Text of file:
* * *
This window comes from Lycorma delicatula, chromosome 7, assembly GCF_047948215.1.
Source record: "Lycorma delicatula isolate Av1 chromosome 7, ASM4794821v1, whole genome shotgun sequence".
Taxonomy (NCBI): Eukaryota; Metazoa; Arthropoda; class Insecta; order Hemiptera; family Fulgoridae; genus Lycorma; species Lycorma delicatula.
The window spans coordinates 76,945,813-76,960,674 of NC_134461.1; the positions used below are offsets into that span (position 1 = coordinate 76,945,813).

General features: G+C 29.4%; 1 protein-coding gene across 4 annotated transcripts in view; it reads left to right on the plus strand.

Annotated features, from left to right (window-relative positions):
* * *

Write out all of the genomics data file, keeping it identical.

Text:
This window comes from Lycorma delicatula, chromosome 7, assembly GCF_047948215.1.
Source record: "Lycorma delicatula isolate Av1 chromosome 7, ASM4794821v1, whole genome shotgun sequence".
Taxonomy (NCBI): Eukaryota; Metazoa; Arthropoda; class Insecta; order Hemiptera; family Fulgoridae; genus Lycorma; species Lycorma delicatula.
The window spans coordinates 76,945,813-76,960,674 of NC_134461.1; the positions used below are offsets into that span (position 1 = coordinate 76,945,813).

General features: G+C 29.4%; 1 protein-coding gene across 4 annotated transcripts in view; it reads left to right on the plus strand.

Annotated features, from left to right (window-relative positions):